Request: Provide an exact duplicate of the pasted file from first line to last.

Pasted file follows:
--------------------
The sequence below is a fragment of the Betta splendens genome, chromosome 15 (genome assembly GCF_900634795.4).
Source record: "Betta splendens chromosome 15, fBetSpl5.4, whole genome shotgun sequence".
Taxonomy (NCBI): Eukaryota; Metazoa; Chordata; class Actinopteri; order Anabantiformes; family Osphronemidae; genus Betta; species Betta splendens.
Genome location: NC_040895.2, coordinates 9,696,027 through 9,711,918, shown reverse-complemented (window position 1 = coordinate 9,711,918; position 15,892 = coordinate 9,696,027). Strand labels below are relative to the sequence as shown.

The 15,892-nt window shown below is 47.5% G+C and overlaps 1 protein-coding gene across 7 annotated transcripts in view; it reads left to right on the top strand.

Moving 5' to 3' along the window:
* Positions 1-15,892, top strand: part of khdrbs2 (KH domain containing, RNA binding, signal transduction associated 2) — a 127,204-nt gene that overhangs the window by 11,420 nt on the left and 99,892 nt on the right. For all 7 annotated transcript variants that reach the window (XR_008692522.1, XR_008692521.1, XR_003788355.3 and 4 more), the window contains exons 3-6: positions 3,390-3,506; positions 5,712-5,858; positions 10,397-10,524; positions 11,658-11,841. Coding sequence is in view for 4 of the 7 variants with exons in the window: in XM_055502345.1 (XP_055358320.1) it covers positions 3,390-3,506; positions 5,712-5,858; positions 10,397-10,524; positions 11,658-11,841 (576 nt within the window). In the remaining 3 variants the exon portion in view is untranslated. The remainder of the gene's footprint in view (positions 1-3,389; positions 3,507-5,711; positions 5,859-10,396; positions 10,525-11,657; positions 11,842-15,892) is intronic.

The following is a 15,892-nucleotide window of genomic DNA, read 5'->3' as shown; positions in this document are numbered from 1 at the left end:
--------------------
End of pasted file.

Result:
The sequence below is a fragment of the Betta splendens genome, chromosome 15 (genome assembly GCF_900634795.4).
Source record: "Betta splendens chromosome 15, fBetSpl5.4, whole genome shotgun sequence".
Taxonomy (NCBI): Eukaryota; Metazoa; Chordata; class Actinopteri; order Anabantiformes; family Osphronemidae; genus Betta; species Betta splendens.
Genome location: NC_040895.2, coordinates 9,696,027 through 9,711,918, shown reverse-complemented (window position 1 = coordinate 9,711,918; position 15,892 = coordinate 9,696,027). Strand labels below are relative to the sequence as shown.

The 15,892-nt window shown below is 47.5% G+C and overlaps 1 protein-coding gene across 7 annotated transcripts in view; it reads left to right on the top strand.

Moving 5' to 3' along the window:
* Positions 1-15,892, top strand: part of khdrbs2 (KH domain containing, RNA binding, signal transduction associated 2) — a 127,204-nt gene that overhangs the window by 11,420 nt on the left and 99,892 nt on the right. For all 7 annotated transcript variants that reach the window (XR_008692522.1, XR_008692521.1, XR_003788355.3 and 4 more), the window contains exons 3-6: positions 3,390-3,506; positions 5,712-5,858; positions 10,397-10,524; positions 11,658-11,841. Coding sequence is in view for 4 of the 7 variants with exons in the window: in XM_055502345.1 (XP_055358320.1) it covers positions 3,390-3,506; positions 5,712-5,858; positions 10,397-10,524; positions 11,658-11,841 (576 nt within the window). In the remaining 3 variants the exon portion in view is untranslated. The remainder of the gene's footprint in view (positions 1-3,389; positions 3,507-5,711; positions 5,859-10,396; positions 10,525-11,657; positions 11,842-15,892) is intronic.

The following is a 15,892-nucleotide window of genomic DNA, read 5'->3' as shown; positions in this document are numbered from 1 at the left end: